Rhonda's View Rendezvous: The Long Island Gang terrorizes Grand Rapids

1:14 PM, Oct. 7, 2013  |  Comments
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Author's note: First of two parts.

It was October 1908 when the arrests were finally made, after an autumn of arson and burglaries. The four boys, ranging in age from 11 to 15, had held Grand Rapids in some fear with their fires and other actions.

Headquartered on Long Island just above the Green Bay and Western bridge, the boys plotted their crimes. The ring leader appeared to be Earle Hein, but Henry Podawiltz, Leo Caine and Francis Sell all were eager to go along with Hein.

The fires, which spanned four weeks, did damage estimated at $10,000. As fire after fire occurred without a cause or theory, it finally was assumed there were firebugs operating in the city. The Grand Rapids Wisconsin Valley Leader said it was the "work of either an insane person or an idiot."

The first fire occurred on a Tuesday night when a barn on the Roenius farm was destroyed. The second fire took place two days later when the old foundry and machine shop belonging to Mr. Roenius burned.

The thought that perhaps only Roenius was being targeted was proved wrong when on Sunday night, October 18, not far from the foundry, the old Pioneer Wood and Pulp Mill built in 1882, the oldest mill in the Wisconsin River Valley, went up in flames. While the mill had been idle for a couple months, it nonetheless was still a functioning company. Unfortunately, not covered by insurance it was never rebuilt.

During the third fire however, Dwight Huntington's hardware store was robbed. A case containing guns was broken into and two revolvers, several boxes of cartridges and knives were taken. Things had taken a turn for the worse.

Even before the last fire, Sheriff Welch felt this band of boys from the island was somehow connected to what was happening, so he began to investigate their whereabouts during the hours of the previous fires.

The first thing Welch learned was that Heins was not at home at the time of the fires, but after the third fire he had more evidence and in a page taken right from the CSI units of today, the wily sheriff got the boys to confess with evidence found at the scene of the crimes.

At the rear of Huntington's store there were several plain footprints and the sheriff took careful notes and measurements of them. Returning to the jail, Welch decided to see if the boys would give themselves away.

At this same time, Henry Podawiltz's sister Vinnie from Milwaukee, had sent a letter to her brother and it fell into the sheriff's hands. Henry Podawiltz was brought to the jail to talk about the letter. After a few minutes of talking, Welch had the boy put his foot upon his knee and measured the shoe carefully. It matched perfectly with the tracks found at the store. The sheriff then said he had Hein in jail and that Hein had confessed it was the two of them who broken into the store, and then he showed the boy how the measurements taken confirmed Podawiltz was there.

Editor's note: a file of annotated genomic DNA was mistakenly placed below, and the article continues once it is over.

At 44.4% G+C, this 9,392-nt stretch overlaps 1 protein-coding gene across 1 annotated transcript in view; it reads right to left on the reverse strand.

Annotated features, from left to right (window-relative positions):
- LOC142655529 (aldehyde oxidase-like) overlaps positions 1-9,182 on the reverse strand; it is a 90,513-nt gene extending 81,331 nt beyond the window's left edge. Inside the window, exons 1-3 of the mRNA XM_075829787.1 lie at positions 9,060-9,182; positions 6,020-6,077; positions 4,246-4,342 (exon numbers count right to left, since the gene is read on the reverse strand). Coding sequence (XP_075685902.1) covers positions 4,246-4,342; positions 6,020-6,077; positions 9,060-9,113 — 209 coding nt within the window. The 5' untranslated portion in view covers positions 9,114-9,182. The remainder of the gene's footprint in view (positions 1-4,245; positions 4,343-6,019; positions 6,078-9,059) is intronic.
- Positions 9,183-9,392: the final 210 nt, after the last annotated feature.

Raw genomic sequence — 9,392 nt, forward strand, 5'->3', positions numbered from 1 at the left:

The ruse worked and Henry Podawiltz admitted to the robbery but said Hein was the one actually setting the fires. After that, it was easy to find out who else was involved and once arrests were made, all the boys came clean, with Earle Hein telling the clearest story.

Calling themselves "The Long Island Gang," with Caine as captain, Hein as lieutenant and Sell and Podawiltz as "slaves," they planned all sorts of deviltry, although they did not always act in concert.

Hein and Delbert Bliss, a younger member of the gang burned the barn just to see the fire. They set the fire with a burning straw.

As for the foundry fire, that was Leslie and Delbert Bliss, together with Hein. They stole gasoline from the Bliss house and poured it on the elevator and lit the fire.

Relative to the pulp mill, Hein, Podawiltz, Francis Sell and Leo Caine planned to rob Huntington's store and met outside the Christian Science Church to arrange details. Huntington was a member of the fire department, so they burned the mill to be sure that he was fighting the fire, not still at his store. At the last minute, Sell and Podawiltz lost their nerve and twice put out the fires that Hein set, but after they went outside, Hein fired the building alone. While Huntington was fighting the fire, Hein and Podawiltz robbed his store and returned to their hideout to divide the plunder with everyone.

But there were more confessions to come - more boys involved, more robberies, and a certain "sickly sentimentality" as the newspaper called it - that threatened to keep the boys from punishment.

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